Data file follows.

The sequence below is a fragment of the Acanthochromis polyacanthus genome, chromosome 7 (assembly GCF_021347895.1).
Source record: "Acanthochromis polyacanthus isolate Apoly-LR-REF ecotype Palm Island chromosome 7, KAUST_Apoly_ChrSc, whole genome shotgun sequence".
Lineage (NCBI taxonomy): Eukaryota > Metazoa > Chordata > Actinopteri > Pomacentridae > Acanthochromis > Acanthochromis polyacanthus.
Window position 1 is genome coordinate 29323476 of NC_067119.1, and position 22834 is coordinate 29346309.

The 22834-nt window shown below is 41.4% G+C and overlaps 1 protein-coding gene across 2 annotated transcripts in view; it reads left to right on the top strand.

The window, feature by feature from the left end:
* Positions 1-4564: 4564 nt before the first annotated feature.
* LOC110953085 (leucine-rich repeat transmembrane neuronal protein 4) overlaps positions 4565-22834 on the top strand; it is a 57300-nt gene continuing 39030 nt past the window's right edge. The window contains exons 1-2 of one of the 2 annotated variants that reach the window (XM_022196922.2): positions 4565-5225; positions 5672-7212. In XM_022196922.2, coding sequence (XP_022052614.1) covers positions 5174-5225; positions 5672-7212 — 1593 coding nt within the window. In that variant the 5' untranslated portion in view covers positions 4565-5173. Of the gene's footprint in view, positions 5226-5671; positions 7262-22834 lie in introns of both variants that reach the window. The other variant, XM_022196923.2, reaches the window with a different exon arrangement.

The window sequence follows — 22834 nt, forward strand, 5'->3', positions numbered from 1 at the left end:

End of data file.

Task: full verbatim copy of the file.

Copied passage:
The sequence below is a fragment of the Acanthochromis polyacanthus genome, chromosome 7 (assembly GCF_021347895.1).
Source record: "Acanthochromis polyacanthus isolate Apoly-LR-REF ecotype Palm Island chromosome 7, KAUST_Apoly_ChrSc, whole genome shotgun sequence".
Lineage (NCBI taxonomy): Eukaryota > Metazoa > Chordata > Actinopteri > Pomacentridae > Acanthochromis > Acanthochromis polyacanthus.
Window position 1 is genome coordinate 29323476 of NC_067119.1, and position 22834 is coordinate 29346309.

The 22834-nt window shown below is 41.4% G+C and overlaps 1 protein-coding gene across 2 annotated transcripts in view; it reads left to right on the top strand.

The window, feature by feature from the left end:
* Positions 1-4564: 4564 nt before the first annotated feature.
* LOC110953085 (leucine-rich repeat transmembrane neuronal protein 4) overlaps positions 4565-22834 on the top strand; it is a 57300-nt gene continuing 39030 nt past the window's right edge. The window contains exons 1-2 of one of the 2 annotated variants that reach the window (XM_022196922.2): positions 4565-5225; positions 5672-7212. In XM_022196922.2, coding sequence (XP_022052614.1) covers positions 5174-5225; positions 5672-7212 — 1593 coding nt within the window. In that variant the 5' untranslated portion in view covers positions 4565-5173. Of the gene's footprint in view, positions 5226-5671; positions 7262-22834 lie in introns of both variants that reach the window. The other variant, XM_022196923.2, reaches the window with a different exon arrangement.

The window sequence follows — 22834 nt, forward strand, 5'->3', positions numbered from 1 at the left end: